CAPE TOWN (Reuters) - Dom Sibley lay awake watching TV at 2 on Monday morning as he fretted over 15 runs needed to complete his maiden test century, but he got there in the end to guide England to a strong position in the second test against South Africa at Newlands.
Opener Sibley’s highest score in his three previous tests was 29, but he showed excellent application to reach 85 not out overnight in Cape Town, before completing the ton and reaching an unbeaten score of 133 in England’s second innings.
“I slept terribly to be honest, I was up at 2 a.m. watching television and thinking of those 15 runs. It feels amazing now though,” Sibley told reporters.
His century helped England set South Africa what would be a test record score of 438 for victory, with the home side closing day four on 126 for two.
His vigil at the crease lasted eight-and-a-half hours of steady concentration, and Sibley brought up his hundred with a sweep out of the rough that went to the boundary.
“When I saw the ball go for four ... it was something I was working towards since I was 13 or 14 years old. You dream of the moment and hopefully there are a few more over the next few years.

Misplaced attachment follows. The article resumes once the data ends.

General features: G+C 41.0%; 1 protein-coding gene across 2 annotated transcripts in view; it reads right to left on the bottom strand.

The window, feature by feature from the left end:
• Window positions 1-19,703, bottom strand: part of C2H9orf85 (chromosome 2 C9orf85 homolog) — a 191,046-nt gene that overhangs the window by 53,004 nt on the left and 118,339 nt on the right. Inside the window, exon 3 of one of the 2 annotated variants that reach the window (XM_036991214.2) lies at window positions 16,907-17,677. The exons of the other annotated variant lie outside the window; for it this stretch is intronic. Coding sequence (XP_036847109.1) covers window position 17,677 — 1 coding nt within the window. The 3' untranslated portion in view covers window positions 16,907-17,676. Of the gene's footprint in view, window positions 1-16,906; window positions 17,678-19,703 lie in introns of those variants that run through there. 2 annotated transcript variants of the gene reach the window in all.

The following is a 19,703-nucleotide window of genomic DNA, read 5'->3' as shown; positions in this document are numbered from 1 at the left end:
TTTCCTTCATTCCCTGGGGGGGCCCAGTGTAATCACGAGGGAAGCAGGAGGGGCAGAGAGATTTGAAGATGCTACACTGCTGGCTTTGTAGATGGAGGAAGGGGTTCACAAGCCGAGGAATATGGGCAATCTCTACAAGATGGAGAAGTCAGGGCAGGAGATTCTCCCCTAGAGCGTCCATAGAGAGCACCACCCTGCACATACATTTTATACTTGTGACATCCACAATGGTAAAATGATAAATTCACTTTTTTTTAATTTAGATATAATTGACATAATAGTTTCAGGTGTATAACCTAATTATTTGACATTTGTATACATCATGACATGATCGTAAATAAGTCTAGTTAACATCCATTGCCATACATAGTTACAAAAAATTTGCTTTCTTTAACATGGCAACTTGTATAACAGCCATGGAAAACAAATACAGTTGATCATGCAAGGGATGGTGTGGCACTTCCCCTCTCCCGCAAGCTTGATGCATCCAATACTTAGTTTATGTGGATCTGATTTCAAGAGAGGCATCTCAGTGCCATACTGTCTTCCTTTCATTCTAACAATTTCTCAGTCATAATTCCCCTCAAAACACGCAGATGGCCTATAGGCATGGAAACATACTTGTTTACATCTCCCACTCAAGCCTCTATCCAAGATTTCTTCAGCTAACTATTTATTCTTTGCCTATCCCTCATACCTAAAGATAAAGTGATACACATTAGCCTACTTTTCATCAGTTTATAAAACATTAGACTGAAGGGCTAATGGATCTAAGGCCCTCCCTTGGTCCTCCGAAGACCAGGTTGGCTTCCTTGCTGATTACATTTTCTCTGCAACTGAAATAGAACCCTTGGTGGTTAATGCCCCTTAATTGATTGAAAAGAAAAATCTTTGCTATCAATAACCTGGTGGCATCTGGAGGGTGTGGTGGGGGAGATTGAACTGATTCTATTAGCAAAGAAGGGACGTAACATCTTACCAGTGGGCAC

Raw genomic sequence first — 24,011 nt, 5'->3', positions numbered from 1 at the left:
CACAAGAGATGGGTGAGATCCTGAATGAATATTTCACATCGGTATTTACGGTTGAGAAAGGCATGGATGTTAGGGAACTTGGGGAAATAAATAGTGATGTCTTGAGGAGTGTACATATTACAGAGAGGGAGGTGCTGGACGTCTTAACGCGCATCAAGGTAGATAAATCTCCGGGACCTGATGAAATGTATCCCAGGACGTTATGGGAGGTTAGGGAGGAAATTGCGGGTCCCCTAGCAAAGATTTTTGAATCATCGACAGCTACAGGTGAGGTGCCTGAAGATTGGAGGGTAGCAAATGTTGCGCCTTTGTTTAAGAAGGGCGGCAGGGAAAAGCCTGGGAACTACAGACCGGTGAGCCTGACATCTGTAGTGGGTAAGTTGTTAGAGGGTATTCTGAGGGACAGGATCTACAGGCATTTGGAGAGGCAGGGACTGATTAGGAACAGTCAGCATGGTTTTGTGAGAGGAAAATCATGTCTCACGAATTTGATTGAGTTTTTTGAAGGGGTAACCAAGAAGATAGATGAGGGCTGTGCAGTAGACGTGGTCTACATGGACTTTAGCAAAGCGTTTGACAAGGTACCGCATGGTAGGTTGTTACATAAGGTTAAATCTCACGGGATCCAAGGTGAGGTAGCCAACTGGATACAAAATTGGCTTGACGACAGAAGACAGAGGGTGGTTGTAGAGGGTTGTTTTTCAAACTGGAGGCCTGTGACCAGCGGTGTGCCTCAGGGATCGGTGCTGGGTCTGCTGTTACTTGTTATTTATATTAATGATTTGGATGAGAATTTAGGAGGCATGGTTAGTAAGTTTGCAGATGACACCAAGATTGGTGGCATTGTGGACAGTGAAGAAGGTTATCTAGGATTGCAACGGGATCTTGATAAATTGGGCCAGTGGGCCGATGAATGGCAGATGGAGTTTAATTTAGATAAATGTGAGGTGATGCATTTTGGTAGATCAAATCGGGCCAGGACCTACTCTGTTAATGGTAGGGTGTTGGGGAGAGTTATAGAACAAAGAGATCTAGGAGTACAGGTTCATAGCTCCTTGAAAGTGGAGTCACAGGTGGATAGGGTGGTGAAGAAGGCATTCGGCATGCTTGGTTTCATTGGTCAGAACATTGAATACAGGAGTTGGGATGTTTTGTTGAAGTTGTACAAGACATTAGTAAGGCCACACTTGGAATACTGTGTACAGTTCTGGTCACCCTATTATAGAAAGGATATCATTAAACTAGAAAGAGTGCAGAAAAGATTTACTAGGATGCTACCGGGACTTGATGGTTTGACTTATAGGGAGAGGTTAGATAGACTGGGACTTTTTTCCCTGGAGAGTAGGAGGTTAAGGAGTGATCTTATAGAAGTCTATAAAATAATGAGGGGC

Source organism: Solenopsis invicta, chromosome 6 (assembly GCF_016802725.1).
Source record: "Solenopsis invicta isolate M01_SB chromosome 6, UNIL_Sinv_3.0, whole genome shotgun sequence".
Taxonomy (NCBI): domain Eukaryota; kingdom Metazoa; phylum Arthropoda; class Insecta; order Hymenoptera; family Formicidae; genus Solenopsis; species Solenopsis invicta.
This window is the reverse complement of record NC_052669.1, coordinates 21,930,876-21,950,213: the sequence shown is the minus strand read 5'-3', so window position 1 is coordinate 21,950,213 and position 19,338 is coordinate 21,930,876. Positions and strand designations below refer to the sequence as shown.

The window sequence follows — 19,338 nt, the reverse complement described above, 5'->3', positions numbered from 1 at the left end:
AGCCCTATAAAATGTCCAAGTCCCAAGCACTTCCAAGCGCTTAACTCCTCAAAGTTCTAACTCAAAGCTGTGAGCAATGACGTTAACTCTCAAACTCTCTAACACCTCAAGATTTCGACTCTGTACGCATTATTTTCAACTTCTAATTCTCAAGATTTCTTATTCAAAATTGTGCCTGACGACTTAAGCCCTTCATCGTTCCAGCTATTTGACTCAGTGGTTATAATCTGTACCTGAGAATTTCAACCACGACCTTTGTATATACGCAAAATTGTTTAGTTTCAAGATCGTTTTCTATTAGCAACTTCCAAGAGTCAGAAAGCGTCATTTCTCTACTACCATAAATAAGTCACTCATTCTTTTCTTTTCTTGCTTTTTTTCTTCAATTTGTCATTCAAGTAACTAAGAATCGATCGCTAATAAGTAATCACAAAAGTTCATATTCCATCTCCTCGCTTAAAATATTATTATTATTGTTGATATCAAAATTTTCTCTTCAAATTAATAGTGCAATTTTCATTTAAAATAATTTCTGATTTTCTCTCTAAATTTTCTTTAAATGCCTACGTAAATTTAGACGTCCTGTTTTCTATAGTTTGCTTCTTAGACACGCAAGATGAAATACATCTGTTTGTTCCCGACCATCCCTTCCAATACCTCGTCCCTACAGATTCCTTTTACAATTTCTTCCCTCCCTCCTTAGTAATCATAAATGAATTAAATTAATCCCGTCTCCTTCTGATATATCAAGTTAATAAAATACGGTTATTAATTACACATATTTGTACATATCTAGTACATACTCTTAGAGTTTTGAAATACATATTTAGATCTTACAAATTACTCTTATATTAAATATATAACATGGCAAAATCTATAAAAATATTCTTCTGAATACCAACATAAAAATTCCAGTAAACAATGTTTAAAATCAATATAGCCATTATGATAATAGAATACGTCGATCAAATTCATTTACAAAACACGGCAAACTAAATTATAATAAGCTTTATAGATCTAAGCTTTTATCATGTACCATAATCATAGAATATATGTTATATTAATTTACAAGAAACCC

“You can never prepare for the spotlight you are under (playing test cricket), what people write about you and the critiquing of your technique.
“In my first two tests (in New Zealand) I put myself under pressure to get the big score. This trip (to South Africa) I took pressure off myself and just concentrated on spending time at the crease, not worrying about what others were saying. Just playing my own game like I have been for Warwickshire.”
Sibley says he felt at home at Newlands, a ground he knows well from past visits.
“I love Cape Town. I’ve been here on some academy tours with Surrey and played an Under-19 test match series against South Africa. This ground is amazing and to score a test match hundred here with the atmosphere ...(Ben) Stokesy said to be just enjoy it and take it in.”
Sibley will now hope England can push for victory to cap his excellent match, with the tourists needing eight more South African wickets on a pitch that has flattened out in the last two days.
“We are going to have to work hard tomorrow. Hopefully that crack outside the off-stump (at the Kelvin Grove end) opens up again.
“Today and yesterday is the best the pitch has played, but hopefully it goes back to how it was on the first two days.”
Reporting By Nick Said; editing by Nick Macfie